Olivia Langdon Clemens
|Olivia Langdon Clemens|
Olivia in 1869 at about 24 years old.
|Born||Olivia Iona Louise Langdon
November 27, 1845
|Died||June 5, 1904
|Spouse(s)||Mark Twain (m. 1870–1904)|
|Children||Langdon (d. June 2, 1872), Susy, Clara, Jean|
Olivia Langdon was born in 1845 in Elmira, New York, to Jervis Langdon and Olivia Lewis Langdon. Her childhood home from 1847 to 1862 was the building at what is now 413 Lake Street. Jervis was a very wealthy coal businessman. The family was religious, reformist, and abolitionist. Olivia, called Livy, was educated by a combination of home tutoring and classes at Thurston’s Female Seminary and Elmira Female College. Her health was poor. She was an invalid for part of her teenage years (about six years), and she suffered from what was probably tuberculosis myelitis or Pott's disease. She continued to have health problems throughout her life.
Courtship and wedding
Olivia Langdon met Samuel Clemens in December 1867 through her brother Charles. Their first date was to a reading by Charles Dickens in New York City. Clemens courted her throughout 1868, mainly by letter. She rejected his first proposal of marriage, but they became engaged two months later, in November 1868. Clemens was quoted later as saying, "I do believe that young filly has broken my heart. That only leaves me with one option, for her to mend it." The engagement was announced in February 1869, and in February 1870, they were married. The wedding was in Elmira, and the ceremony was performed by the Congregational ministers Joseph Twichell and Thomas K. Beecher.
Life after wedding
Olivia and Samuel moved to Buffalo, New York, where they lived in a house purchased for them by Olivia's father, Jervis. Life was difficult for them at first. Jervis Langdon died of cancer in August, followed a month later by Olivia’s friend Emma Nye, who died in the Clemens' home. Their first child, Langdon Clemens, was born in November, but was premature. Olivia contracted typhoid fever, and became very ill. They moved to Elmira, so that Olivia’s family could watch over her and Langdon.
In 1871, the family moved again, to Hartford, Connecticut. They rented a large house in the Nook Farm neighborhood, and quickly became important members of the social and literary scene there. They were well off due to Samuel Clemens' earnings from his books and lectures, and Olivia's inheritance, and they lived lavishly. In 1874, they moved into a distinctive house they had had built on land they purchased. They lived there until 1891.
Langdon, their son, died in 1872, a year and a half after his birth. Three daughters were born: Olivia Susan in 1872, Clara in 1874, and Jane in 1880. Olivia Susan was called Susy, and Jane was called Jean.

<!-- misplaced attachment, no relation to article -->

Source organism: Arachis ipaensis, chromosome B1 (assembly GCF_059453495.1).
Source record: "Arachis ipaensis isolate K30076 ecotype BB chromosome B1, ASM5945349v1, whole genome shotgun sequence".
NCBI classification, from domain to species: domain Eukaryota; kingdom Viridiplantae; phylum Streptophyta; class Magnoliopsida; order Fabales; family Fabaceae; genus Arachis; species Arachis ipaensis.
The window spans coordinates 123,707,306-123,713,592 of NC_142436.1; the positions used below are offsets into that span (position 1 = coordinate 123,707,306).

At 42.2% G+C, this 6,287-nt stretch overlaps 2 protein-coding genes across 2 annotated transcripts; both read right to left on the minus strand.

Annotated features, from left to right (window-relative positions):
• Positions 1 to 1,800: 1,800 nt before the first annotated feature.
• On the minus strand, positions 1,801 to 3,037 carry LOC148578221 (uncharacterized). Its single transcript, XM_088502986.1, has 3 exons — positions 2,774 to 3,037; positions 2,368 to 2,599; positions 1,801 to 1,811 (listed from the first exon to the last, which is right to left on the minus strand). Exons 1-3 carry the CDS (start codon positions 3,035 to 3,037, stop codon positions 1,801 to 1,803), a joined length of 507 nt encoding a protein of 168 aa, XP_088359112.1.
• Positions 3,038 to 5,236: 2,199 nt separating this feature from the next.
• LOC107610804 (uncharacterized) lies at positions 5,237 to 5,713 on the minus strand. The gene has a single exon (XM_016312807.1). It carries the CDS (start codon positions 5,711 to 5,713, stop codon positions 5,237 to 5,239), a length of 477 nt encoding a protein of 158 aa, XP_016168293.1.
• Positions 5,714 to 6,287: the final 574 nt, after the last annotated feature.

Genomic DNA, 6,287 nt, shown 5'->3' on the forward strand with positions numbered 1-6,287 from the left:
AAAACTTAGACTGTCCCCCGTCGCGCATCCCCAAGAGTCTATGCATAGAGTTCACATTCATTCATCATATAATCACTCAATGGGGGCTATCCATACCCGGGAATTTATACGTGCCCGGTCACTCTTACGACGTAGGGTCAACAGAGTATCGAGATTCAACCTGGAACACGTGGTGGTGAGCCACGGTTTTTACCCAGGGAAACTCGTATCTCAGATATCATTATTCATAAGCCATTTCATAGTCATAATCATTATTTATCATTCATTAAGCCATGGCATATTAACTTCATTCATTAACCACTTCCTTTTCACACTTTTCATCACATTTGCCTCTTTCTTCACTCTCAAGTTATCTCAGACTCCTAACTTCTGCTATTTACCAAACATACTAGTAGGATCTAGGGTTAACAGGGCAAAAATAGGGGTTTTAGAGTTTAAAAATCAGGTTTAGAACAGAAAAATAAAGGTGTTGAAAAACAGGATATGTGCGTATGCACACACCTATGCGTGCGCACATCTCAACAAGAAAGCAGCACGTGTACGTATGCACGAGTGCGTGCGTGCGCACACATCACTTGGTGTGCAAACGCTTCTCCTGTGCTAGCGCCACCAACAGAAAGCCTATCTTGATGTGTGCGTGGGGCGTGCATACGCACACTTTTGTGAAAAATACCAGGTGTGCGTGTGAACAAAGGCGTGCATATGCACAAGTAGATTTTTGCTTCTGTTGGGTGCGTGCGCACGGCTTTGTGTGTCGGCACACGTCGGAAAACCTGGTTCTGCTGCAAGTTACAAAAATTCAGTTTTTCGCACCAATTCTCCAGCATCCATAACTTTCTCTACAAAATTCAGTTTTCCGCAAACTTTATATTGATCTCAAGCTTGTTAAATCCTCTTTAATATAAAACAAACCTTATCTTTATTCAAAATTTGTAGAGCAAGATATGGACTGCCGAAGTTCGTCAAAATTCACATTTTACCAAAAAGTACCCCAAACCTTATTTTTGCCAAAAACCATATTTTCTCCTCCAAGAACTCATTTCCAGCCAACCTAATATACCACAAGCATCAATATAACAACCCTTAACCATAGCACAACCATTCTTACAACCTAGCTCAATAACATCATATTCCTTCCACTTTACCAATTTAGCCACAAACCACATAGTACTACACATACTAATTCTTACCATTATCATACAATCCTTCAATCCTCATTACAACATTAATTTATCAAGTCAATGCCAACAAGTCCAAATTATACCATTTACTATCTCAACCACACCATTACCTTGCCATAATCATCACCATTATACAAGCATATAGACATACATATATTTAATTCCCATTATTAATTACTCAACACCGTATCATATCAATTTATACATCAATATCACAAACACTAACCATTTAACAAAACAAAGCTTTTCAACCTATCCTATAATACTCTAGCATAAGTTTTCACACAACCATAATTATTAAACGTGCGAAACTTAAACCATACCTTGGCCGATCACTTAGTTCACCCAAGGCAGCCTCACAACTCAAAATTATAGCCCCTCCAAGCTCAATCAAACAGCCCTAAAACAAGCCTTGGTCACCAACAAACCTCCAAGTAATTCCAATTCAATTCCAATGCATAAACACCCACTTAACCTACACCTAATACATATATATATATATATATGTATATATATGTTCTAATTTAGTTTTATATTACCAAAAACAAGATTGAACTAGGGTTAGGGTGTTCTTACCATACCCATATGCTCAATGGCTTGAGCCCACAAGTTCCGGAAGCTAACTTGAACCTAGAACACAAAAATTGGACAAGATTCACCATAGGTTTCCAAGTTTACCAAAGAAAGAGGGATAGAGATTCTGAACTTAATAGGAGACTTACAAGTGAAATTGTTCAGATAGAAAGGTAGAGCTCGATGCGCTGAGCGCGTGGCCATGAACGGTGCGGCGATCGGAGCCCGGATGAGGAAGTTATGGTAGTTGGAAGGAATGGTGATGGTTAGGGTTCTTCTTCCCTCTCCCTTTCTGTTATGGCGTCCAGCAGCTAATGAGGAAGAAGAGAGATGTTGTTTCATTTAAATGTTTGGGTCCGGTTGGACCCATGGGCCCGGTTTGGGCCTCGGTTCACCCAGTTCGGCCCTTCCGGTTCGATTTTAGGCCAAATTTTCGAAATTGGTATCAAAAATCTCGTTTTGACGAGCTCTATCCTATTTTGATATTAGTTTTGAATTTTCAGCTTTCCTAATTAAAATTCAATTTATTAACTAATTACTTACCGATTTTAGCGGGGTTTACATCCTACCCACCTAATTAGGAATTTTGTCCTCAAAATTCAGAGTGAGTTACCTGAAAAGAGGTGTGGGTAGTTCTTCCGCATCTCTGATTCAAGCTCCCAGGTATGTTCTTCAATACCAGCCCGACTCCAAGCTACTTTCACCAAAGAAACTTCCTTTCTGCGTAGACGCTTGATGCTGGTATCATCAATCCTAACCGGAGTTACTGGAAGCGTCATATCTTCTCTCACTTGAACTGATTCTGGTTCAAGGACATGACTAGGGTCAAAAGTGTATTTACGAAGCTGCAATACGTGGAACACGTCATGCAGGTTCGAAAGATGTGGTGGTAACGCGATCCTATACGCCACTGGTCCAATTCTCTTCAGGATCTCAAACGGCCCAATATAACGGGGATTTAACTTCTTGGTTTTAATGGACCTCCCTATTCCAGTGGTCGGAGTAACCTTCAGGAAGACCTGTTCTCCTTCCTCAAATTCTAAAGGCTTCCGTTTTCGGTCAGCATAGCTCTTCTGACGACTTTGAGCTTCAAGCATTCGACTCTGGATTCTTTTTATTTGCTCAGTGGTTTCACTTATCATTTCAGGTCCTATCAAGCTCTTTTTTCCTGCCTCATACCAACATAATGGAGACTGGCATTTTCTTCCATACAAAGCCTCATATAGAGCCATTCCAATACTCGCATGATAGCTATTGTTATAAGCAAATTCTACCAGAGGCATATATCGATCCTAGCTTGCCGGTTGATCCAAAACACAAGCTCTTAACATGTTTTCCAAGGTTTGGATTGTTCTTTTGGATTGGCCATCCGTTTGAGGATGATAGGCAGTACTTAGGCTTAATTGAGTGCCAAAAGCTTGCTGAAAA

The family left for Europe in 1891, and lived there for four years. This was mainly caused by financial need – Samuel’s investments in a publishing company and the Paige Compositor lost money, and the family’s expenses were catching up with them. They permanently closed up the Hartford house, and spent the four years in various temporary accommodations. In 1894, Samuel was forced to declare bankruptcy. Olivia was given “preferred creditor” status, and all Samuel’s copyrights were assigned to her. These measures saved the family’s financial future.
Olivia helped her husband with the editing of his books, articles and even lectures that he would give. She was a "faithful, judicious, and painstaking editor," Clemens wrote. This was one of the things that Livy had on her list of things to do, and she prided herself in helping her husband to edit these works. However, she could be critical of him at times. She continued to help her husband to edit works up until days before her death.
In 1895 and 1896, Olivia and her daughter, Clara, accompanied Samuel on his around-the-world lecture tour. The next year, their daughter Susy died of spinal meningitis at age 24, a devastating blow to Olivia. The family lived in Switzerland, Austria, and England until 1902. Other places the Clemenses lived were Sweden, Germany, France, and Italy. They then returned to the United States, and lived in Riverdale, New York, arranging to move into a house in Tarrytown. Olivia’s health began getting worse. She was advised to keep a distance from her husband, and the two went months without seeing each other. By the end of 1903, doctors’ advice led the Clemenses to move to Italy for the warm climate. They resided in a villa outside of Florence. Olivia died there from heart failure in June 1904. She was cremated and her ashes are interred at Woodlawn Cemetery in Elmira.
- Olivia Langdon Clemens ALS to Publisher Walter Bliss, 1898 Shapell Manuscript Foundation
- Biography of Olivia at Mark Twain Project Online
- Biographies of Olivia and her daughters at the Wayback Machine (archived October 28, 2009)
- Information on Olivia at Twaintimes.net
- Olivia Langdon Clemens at Find a Grave